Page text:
|Approach: Visitors walk on a village path to reach a tunnel entrance.|
In addition, ventilation systems and medical services were built in many places in the tunnel so local militia and liberation forces could survive inside for long periods of time.
Nguyen Thi Bong, 74, said an entrance to the tunnel was built in her garden in Thach Tan Village and her family was assigned to protect it. She was a messenger for militia, while her mother was a cook and nurse for people in the tunnels.
One day in 1968, the entrance was discovered by the Sai Gon regime troops.
“They burnt my house and forced my father and me to call militiamen for surrender. Their torture lasted seven hours, but they failed,” she recalled.
The Sai Gon soldiers eventually pushed the two down to the tunnel before launching grenades to kill them.
“We did not die, but the entrance and a section of tunnel were damaged. A statue was built to record the story of our courage,” she said.
Her father died from dengue fever in the tunnel later that year, while her younger sister and older brother, who joined the communal guerrilla team, sacrificed their lives in battle. Her mother died from old age and serious illness after 1975.
Today, she lives in a house built with financial support from the commune and businesses near the old entrance of the tunnel.
“The old entrance is now in the backyard of a household in the village. After the raid in 1968, we moved and the image of the tunnel entrance is now only in my mind,” the woman said.
|Secret entrance: Tourists pass the gate of the commune house in Thach Tan Village, Tam Thang Commune. The 300-year-old commune house doubles as a way into the 32-km tunnel system.|
At an entrance of the old tunnel restored a few years ago, visitors can hear her recount the story of what happened 46 years ago. However, the restoration work is still in progress.
While the area under the floor of the communal house was very large and comfortable, visitor Tri said the tunnel section near the channel was “tough” to maneuver.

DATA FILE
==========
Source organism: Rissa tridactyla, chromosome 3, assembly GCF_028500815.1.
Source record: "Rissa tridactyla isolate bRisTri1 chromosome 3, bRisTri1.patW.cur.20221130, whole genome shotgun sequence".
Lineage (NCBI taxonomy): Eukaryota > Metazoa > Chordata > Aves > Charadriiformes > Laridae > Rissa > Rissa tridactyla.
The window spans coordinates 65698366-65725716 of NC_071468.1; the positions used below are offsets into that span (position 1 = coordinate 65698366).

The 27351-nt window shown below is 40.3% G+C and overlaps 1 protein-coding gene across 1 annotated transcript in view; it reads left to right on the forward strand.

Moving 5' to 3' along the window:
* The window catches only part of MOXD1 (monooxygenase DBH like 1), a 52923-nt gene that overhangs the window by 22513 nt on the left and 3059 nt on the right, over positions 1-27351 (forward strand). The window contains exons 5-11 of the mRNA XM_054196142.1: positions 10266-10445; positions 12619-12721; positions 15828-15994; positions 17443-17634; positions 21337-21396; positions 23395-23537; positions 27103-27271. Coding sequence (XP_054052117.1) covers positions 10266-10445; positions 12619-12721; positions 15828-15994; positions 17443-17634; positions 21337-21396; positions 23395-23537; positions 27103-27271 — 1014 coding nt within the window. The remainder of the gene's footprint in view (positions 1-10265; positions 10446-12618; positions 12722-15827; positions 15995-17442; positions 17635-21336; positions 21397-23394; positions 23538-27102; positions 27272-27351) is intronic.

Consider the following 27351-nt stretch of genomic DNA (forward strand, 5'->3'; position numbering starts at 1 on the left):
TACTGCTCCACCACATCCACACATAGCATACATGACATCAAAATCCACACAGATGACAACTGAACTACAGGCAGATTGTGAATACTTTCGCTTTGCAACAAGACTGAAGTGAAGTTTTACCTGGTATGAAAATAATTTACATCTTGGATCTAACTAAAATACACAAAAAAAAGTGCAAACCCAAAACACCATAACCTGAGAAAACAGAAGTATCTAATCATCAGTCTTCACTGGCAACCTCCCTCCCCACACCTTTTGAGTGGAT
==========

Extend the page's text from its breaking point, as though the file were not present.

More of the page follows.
“The tunnel, infrastructure and reception should be upgraded to create more convenient conditions for visitors. It would also be nice if there were a bathroom and information centre,” he suggested.
Chu Quang Ngan, director of the centre, said the tunnel only had enough funds to restore a few main sections.
“More funds should be invested in building infrastructure and fixing tunnel sections that have collapsed because of time and weather,” Ngan said.
Scheduled to be completed in 2025, the province’s project will restore the tunnel network in addition to building a tourism centre and related infrastructure and establishing the Dam River as an eco-tourism site.
|Headquarters: A meeting room in the command centre for militia and armed forces inside the Ky Anh tunnel. — VNS Photos Cong Thanh|
Remedy for poverty
Ngan hopes that turning the tunnel into a tourist destination will raise the living standards of local people.
Although the war ended nearly 40 years ago, villagers still live in poverty.
Thach Tan Village has 200ha of rice paddy, but sand terrain can only produce 5 tonnes per ha, resulting in income per capita of VND10 million a year.
Guide Ta provides for his family by farming, masonry and working as a guide at the tunnel. For the latter, he receives a monthly allowance of VND1.5 million.
“The low productivity of agriculture and lack of marketing for handicrafts have left a larger part of the village’s population struggling to make a living,” Ta said.